The Stephanie problem
During her two election campaigns, Stephanie Borowicz made no secret of her love for her God and her love for lethal weapons.
A majority of voters saw nothing odd in that combination of affections, and we should not be surprised that Pennsylvania House Speaker Mike Turzai should invite her to deliver the House invocation, or that state Rep. Daryle Metcalf should invite her to speak at his gun rally.
Any resemblance between these two men and a fair-minded, upright politician is purely accidental; they are well-versed in the dark arts of Harrisburg and obviously saw in the freshman Borowicz an attractive poster girl for their unattractive agendas.
Wide-eyed in awe at her new and unfamiliar surroundings, no wonder she fell for the trap of instant recognition by powerful men.
That is Theory No. 1 to explain her recent unfortunate performances.
Theory No. 2 is that from the outset she concealed from a gullible electorate a deep vein of religious and racial intolerance to which, now that she is elected, she can give free rein.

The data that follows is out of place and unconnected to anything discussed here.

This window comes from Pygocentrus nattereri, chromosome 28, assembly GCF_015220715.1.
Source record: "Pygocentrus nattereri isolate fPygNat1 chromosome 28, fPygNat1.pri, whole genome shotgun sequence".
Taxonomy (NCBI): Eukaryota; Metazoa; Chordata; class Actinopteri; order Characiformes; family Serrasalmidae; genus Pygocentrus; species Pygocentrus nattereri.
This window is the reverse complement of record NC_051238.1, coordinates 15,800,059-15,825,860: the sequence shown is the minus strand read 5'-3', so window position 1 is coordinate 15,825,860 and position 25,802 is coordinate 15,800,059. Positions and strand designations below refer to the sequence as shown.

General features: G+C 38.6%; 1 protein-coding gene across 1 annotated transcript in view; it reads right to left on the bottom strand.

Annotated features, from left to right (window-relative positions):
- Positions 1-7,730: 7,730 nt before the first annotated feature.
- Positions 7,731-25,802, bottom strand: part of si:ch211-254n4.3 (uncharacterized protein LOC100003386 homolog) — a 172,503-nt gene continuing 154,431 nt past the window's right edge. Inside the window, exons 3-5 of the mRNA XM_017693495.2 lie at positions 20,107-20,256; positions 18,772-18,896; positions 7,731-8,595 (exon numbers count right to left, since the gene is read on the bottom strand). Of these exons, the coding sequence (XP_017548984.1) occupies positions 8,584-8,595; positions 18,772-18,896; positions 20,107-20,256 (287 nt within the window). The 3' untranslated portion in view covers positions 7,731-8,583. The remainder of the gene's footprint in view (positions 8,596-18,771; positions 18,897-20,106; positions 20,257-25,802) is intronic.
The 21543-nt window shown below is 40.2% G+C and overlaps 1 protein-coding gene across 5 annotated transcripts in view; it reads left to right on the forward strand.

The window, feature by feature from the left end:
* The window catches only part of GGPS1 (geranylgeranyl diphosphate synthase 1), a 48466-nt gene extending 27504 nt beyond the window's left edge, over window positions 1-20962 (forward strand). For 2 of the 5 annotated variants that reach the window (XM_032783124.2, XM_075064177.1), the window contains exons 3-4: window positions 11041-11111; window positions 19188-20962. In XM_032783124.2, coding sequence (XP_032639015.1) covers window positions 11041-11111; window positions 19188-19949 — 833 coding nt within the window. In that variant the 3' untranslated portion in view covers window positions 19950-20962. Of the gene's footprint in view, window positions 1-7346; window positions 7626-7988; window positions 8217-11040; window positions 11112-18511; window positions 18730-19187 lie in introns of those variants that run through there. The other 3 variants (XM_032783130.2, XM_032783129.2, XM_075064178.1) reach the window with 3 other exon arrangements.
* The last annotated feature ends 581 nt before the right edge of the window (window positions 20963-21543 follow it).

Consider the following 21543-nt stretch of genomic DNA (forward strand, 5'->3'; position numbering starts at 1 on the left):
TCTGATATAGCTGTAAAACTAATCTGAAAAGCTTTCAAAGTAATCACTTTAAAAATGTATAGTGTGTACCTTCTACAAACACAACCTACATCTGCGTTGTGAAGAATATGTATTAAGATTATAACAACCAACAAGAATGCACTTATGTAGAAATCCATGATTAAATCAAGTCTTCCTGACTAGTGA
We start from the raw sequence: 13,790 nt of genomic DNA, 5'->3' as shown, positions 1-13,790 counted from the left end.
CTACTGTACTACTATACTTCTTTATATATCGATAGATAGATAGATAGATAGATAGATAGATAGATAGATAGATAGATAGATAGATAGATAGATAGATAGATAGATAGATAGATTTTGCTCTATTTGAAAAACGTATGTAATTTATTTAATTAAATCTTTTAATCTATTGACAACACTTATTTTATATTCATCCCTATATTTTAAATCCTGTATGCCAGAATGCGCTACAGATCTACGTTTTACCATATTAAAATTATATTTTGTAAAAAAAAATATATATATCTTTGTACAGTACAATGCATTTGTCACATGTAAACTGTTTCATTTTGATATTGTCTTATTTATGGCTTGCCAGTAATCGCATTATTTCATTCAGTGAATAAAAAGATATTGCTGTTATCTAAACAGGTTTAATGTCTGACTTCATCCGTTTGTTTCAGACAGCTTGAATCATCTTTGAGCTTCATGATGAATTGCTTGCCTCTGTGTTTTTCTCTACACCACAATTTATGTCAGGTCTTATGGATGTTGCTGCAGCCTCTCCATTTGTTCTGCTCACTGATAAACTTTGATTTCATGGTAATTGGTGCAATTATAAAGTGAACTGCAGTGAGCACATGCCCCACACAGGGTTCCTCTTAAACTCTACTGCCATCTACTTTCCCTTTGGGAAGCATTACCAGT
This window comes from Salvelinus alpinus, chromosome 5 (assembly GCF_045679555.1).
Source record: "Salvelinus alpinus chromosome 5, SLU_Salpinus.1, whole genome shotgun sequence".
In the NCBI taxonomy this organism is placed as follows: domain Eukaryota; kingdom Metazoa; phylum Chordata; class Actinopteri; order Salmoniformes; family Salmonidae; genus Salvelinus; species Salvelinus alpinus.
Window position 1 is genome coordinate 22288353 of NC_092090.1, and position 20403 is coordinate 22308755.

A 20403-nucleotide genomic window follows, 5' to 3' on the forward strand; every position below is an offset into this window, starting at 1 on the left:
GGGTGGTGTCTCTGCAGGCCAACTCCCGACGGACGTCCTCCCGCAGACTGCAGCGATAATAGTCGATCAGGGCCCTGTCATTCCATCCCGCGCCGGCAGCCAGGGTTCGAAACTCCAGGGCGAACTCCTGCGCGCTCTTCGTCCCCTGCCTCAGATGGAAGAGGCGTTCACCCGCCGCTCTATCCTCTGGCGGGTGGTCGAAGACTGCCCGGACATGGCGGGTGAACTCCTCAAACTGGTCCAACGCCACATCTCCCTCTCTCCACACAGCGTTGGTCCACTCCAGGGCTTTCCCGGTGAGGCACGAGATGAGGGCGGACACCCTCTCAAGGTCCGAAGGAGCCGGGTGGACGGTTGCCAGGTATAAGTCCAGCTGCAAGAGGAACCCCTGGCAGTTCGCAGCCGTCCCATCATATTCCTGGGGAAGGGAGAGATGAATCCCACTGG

Theory No. 3 is that she just has a thing for hairy dudes with no teeth.
Wearing an American Guard shirt may not mean that they are members of the American Guard, she could argue. After all, I have a Pink Floyd T-shirt.
The only remedy for theories number 2 and 3 is to be rid of her. In my opinion, the 76th District deserves better than to be represented by a dufus or someone who has no tolerance for others.
If Theory No. 1 is correct then it should be possible for the party leaders, who plucked her from her backyard in Linnippi Village and made her look like a state representative, to take her to one side and instruct her in how they expect a real representative to conduct herself.
If she has the wisdom and humility to learn from her missteps, we might yet take something worthwhile from her time in office.